When Google announced its decision to kill off its RSS reader last week, it said the decision was made because declining usage meant that it just wasn’t a priority for the company anymore. But, while it never shared exact user figures, we’re getting an idea of how much the product was loved: from a Bring Google Reader Back fansite to a petition which has gained over 125 000 signatures in just over three days. The latest indicator of the number of people who still use Reader? That comes from one of its competitors.
RSS tool Feedly has been one of the platforms that has benefited from the demise of Reader — so much so, that in the two days after Google announced its plans to sunset its product, Feedly gained over 500 000 former Google Reader users. The influx of RSS junkies has left the service with new priorities: as it shared in a recent blog post, its number one goal right now is to keep the service up and running, increasing its bandwidth ten fold and adding new servers to handle the load brought by its new users. It’s also using the opportunity to gather feedback from its exploding user base and roll out new features to keep them engaged.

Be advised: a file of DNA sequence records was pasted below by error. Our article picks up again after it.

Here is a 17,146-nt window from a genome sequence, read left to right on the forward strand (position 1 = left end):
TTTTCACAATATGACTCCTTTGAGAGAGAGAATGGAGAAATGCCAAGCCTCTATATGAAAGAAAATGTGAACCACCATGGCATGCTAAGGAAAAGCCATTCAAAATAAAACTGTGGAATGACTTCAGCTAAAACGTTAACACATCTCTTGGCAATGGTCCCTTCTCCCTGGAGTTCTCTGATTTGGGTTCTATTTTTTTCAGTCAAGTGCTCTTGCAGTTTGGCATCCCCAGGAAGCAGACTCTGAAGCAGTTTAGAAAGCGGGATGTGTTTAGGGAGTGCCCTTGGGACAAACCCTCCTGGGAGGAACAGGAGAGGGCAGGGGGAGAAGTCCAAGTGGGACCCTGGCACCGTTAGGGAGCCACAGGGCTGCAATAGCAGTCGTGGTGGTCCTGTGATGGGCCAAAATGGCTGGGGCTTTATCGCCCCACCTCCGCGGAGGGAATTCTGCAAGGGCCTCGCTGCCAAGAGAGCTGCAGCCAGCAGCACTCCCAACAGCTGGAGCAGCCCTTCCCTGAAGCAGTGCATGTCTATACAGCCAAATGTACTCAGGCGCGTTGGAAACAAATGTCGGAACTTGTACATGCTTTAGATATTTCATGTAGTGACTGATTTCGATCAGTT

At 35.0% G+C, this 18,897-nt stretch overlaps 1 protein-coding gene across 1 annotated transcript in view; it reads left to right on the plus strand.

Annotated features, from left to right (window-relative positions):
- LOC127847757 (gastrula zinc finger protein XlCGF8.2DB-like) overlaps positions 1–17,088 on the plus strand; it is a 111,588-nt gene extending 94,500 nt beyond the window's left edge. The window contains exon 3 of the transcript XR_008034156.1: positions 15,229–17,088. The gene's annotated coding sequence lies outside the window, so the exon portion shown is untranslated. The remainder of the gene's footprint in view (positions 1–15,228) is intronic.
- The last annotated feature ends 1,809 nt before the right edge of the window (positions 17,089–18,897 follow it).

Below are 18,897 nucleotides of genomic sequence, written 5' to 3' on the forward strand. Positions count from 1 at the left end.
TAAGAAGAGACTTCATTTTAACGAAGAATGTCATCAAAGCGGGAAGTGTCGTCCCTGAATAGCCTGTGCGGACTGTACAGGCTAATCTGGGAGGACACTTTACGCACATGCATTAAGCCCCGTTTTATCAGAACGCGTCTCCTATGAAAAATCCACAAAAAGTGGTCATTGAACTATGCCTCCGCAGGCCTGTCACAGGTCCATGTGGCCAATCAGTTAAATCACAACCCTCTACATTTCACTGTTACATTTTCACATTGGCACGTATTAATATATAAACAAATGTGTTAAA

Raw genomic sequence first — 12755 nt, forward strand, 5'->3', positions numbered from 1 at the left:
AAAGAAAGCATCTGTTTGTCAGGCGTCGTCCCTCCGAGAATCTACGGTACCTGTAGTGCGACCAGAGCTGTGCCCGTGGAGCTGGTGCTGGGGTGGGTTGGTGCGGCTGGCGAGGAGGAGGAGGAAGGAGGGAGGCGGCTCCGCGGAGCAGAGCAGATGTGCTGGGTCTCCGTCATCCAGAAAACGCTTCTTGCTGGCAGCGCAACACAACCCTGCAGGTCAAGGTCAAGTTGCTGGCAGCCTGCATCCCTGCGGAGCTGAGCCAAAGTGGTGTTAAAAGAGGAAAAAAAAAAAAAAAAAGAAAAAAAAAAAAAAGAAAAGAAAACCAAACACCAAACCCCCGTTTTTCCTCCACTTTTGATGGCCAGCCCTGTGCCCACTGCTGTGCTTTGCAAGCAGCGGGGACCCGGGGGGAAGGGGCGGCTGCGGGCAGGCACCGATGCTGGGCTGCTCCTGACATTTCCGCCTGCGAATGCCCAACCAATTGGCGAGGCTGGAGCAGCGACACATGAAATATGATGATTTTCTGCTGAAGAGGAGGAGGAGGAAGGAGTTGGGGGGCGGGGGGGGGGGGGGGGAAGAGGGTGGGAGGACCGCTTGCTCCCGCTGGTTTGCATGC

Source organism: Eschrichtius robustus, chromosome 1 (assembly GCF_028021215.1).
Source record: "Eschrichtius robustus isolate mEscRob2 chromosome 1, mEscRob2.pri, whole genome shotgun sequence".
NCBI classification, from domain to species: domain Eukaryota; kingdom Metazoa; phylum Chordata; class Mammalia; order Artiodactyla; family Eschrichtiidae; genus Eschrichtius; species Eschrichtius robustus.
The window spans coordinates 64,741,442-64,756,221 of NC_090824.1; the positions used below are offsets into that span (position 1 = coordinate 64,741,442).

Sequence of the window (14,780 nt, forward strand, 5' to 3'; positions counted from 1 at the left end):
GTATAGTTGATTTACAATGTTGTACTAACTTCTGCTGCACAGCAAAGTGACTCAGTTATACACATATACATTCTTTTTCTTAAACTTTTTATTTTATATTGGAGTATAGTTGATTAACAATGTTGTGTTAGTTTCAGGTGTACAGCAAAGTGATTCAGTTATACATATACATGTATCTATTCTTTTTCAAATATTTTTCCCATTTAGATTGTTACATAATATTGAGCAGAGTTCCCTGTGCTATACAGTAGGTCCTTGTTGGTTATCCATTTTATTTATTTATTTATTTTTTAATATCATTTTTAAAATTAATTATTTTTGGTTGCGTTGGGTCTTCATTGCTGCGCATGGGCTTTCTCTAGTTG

There are numerous RSS reader alternatives out there — so why is Feedly doing so well? Its success may be a combination of the ease of porting Reader data across and the fact that the service quickly capitalised on the news by posting banners and blog posts to guide new users along. Feedly relies on the Google Reader API, making the act of transferring Reader folders, subscriptions and starred items across to its service a one-click process.
It’s also been able to offer some comfort to Reader devottees, as it is working on cloning the API so Reader users don’t lose their data. Throw in a handful of mentions in posts by prominent sites suggesting Reader alternatives, and you’ll begin to see how Feedly is picking up users and the spot as the top free app in the Apple App Store.